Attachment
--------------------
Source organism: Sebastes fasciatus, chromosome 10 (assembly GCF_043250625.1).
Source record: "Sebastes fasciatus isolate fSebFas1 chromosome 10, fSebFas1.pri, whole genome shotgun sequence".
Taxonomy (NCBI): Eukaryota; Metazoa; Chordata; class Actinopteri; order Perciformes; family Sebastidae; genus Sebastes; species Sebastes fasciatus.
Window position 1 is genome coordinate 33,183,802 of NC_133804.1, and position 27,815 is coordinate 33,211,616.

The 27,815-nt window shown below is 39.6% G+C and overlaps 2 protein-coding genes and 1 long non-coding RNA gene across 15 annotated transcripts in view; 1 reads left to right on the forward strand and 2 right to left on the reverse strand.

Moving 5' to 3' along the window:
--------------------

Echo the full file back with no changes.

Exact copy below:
Source organism: Sebastes fasciatus, chromosome 10 (assembly GCF_043250625.1).
Source record: "Sebastes fasciatus isolate fSebFas1 chromosome 10, fSebFas1.pri, whole genome shotgun sequence".
Taxonomy (NCBI): Eukaryota; Metazoa; Chordata; class Actinopteri; order Perciformes; family Sebastidae; genus Sebastes; species Sebastes fasciatus.
Window position 1 is genome coordinate 33,183,802 of NC_133804.1, and position 27,815 is coordinate 33,211,616.

The 27,815-nt window shown below is 39.6% G+C and overlaps 2 protein-coding genes and 1 long non-coding RNA gene across 15 annotated transcripts in view; 1 reads left to right on the forward strand and 2 right to left on the reverse strand.

Moving 5' to 3' along the window: